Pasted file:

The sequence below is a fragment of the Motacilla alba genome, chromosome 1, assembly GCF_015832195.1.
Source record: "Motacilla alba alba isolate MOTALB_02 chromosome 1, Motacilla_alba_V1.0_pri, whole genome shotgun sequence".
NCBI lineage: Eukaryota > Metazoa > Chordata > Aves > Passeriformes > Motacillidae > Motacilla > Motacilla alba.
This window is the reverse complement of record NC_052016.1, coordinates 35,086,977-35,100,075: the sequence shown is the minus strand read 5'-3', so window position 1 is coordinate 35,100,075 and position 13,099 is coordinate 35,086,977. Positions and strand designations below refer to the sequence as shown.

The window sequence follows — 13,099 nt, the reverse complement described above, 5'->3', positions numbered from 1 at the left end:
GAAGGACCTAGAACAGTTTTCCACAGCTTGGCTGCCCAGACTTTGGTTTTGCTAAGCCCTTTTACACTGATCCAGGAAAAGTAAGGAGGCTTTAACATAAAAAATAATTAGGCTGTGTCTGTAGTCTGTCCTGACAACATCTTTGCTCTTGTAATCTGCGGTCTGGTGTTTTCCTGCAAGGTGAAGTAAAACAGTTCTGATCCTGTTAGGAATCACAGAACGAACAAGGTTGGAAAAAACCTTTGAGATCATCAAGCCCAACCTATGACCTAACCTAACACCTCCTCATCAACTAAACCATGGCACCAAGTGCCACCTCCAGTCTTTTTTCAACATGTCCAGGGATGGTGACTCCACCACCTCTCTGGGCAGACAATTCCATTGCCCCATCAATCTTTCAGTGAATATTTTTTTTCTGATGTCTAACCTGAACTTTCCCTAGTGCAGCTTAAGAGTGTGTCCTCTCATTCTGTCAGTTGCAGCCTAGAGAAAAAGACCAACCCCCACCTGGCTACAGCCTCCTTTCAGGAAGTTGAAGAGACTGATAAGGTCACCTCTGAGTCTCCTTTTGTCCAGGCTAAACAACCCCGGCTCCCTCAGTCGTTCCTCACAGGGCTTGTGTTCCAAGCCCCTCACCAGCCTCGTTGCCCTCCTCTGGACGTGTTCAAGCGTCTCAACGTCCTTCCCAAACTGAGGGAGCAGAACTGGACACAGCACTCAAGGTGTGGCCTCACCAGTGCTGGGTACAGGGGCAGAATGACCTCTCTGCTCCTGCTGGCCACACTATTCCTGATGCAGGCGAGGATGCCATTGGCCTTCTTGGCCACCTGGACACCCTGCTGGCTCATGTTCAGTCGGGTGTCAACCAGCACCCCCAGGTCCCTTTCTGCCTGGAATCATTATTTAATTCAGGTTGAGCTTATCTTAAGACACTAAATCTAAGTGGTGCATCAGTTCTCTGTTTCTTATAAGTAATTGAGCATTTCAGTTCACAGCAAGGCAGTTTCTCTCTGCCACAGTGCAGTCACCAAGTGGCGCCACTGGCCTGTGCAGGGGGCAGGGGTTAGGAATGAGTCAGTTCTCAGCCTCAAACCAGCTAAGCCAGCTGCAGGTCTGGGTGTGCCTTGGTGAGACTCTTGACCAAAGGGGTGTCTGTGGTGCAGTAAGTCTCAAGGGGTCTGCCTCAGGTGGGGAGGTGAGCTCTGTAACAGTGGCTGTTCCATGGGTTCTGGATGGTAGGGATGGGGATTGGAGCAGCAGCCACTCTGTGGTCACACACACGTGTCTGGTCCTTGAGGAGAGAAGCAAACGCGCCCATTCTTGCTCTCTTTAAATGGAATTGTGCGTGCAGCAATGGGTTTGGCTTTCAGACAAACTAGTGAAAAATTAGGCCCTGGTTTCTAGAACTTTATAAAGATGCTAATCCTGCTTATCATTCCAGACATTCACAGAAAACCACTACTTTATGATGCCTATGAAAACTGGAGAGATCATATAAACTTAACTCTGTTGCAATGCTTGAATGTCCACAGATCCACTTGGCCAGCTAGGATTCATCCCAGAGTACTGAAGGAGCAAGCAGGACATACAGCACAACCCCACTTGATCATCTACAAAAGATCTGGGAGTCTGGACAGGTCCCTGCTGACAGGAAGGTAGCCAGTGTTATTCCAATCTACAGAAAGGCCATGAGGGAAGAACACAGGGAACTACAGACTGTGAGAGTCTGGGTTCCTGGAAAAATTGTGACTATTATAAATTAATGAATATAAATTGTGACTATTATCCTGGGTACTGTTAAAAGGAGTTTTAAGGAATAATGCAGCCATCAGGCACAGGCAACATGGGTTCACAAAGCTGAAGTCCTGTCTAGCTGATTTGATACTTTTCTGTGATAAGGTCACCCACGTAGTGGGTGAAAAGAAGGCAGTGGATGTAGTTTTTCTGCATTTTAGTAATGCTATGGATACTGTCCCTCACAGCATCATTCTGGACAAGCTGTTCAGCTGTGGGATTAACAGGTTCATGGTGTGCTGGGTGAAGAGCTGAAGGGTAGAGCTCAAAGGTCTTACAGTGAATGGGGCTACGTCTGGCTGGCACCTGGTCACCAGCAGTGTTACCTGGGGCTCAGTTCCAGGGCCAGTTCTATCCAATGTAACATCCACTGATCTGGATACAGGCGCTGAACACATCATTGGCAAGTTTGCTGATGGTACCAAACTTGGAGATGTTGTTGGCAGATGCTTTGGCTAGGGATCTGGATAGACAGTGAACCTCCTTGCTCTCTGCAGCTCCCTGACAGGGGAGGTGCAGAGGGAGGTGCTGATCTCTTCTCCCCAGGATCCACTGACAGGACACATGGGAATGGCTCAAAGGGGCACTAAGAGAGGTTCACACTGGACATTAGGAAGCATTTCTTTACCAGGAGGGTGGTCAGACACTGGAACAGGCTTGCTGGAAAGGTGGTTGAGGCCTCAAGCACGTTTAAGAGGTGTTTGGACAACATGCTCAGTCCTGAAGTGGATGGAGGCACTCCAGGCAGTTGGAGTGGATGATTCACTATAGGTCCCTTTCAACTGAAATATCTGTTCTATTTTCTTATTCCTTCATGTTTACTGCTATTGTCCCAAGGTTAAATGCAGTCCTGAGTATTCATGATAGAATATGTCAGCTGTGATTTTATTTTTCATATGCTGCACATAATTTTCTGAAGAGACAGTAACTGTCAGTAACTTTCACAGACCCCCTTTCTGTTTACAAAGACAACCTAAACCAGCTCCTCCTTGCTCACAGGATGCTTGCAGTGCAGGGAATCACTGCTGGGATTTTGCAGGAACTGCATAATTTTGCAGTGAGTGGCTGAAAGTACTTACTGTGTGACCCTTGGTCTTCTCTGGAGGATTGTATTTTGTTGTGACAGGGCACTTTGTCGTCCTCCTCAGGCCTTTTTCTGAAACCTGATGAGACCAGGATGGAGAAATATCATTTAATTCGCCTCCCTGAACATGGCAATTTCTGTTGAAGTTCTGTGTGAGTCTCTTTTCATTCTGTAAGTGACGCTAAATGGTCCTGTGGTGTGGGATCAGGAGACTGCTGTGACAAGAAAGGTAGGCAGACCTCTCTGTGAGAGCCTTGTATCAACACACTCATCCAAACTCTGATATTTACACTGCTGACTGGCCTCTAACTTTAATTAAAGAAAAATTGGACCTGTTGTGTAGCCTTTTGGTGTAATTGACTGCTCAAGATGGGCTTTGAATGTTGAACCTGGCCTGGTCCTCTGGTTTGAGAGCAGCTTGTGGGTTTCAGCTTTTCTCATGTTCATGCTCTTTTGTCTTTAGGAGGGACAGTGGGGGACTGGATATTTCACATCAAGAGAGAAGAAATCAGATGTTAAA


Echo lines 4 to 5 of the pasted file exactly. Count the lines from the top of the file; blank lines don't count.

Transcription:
This window is the reverse complement of record NC_052016.1, coordinates 35,086,977-35,100,075: the sequence shown is the minus strand read 5'-3', so window position 1 is coordinate 35,100,075 and position 13,099 is coordinate 35,086,977. Positions and strand designations below refer to the sequence as shown.

The window sequence follows — 13,099 nt, the reverse complement described above, 5'->3', positions numbered from 1 at the left end: